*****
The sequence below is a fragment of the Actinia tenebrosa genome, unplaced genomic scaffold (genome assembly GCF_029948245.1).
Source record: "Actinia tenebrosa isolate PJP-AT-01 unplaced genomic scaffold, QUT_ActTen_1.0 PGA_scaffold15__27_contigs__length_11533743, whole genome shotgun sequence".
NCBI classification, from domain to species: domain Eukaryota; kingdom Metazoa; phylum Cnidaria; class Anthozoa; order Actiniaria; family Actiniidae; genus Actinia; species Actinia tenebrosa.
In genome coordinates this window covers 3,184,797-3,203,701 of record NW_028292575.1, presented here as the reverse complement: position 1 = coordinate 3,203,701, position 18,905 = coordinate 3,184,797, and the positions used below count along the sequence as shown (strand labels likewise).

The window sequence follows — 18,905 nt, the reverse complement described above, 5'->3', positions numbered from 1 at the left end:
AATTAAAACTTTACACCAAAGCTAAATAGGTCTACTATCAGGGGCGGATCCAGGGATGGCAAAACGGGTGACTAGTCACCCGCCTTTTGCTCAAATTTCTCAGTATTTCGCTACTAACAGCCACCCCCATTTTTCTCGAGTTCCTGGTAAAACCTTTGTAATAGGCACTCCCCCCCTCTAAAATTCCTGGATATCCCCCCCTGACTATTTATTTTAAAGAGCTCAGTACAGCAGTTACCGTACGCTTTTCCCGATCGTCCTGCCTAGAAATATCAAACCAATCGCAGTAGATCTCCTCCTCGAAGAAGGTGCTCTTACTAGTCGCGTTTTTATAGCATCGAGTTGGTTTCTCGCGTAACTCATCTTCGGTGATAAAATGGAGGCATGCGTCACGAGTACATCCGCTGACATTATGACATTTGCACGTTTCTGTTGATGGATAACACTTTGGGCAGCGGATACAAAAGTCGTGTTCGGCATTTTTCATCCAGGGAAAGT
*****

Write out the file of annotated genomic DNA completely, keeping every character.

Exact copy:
The sequence below is a fragment of the Actinia tenebrosa genome, unplaced genomic scaffold (genome assembly GCF_029948245.1).
Source record: "Actinia tenebrosa isolate PJP-AT-01 unplaced genomic scaffold, QUT_ActTen_1.0 PGA_scaffold15__27_contigs__length_11533743, whole genome shotgun sequence".
NCBI classification, from domain to species: domain Eukaryota; kingdom Metazoa; phylum Cnidaria; class Anthozoa; order Actiniaria; family Actiniidae; genus Actinia; species Actinia tenebrosa.
In genome coordinates this window covers 3,184,797-3,203,701 of record NW_028292575.1, presented here as the reverse complement: position 1 = coordinate 3,203,701, position 18,905 = coordinate 3,184,797, and the positions used below count along the sequence as shown (strand labels likewise).

The window sequence follows — 18,905 nt, the reverse complement described above, 5'->3', positions numbered from 1 at the left end:
AATTAAAACTTTACACCAAAGCTAAATAGGTCTACTATCAGGGGCGGATCCAGGGATGGCAAAACGGGTGACTAGTCACCCGCCTTTTGCTCAAATTTCTCAGTATTTCGCTACTAACAGCCACCCCCATTTTTCTCGAGTTCCTGGTAAAACCTTTGTAATAGGCACTCCCCCCCTCTAAAATTCCTGGATATCCCCCCCTGACTATTTATTTTAAAGAGCTCAGTACAGCAGTTACCGTACGCTTTTCCCGATCGTCCTGCCTAGAAATATCAAACCAATCGCAGTAGATCTCCTCCTCGAAGAAGGTGCTCTTACTAGTCGCGTTTTTATAGCATCGAGTTGGTTTCTCGCGTAACTCATCTTCGGTGATAAAATGGAGGCATGCGTCACGAGTACATCCGCTGACATTATGACATTTGCACGTTTCTGTTGATGGATAACACTTTGGGCAGCGGATACAAAAGTCGTGTTCGGCATTTTTCATCCAGGGAAAGT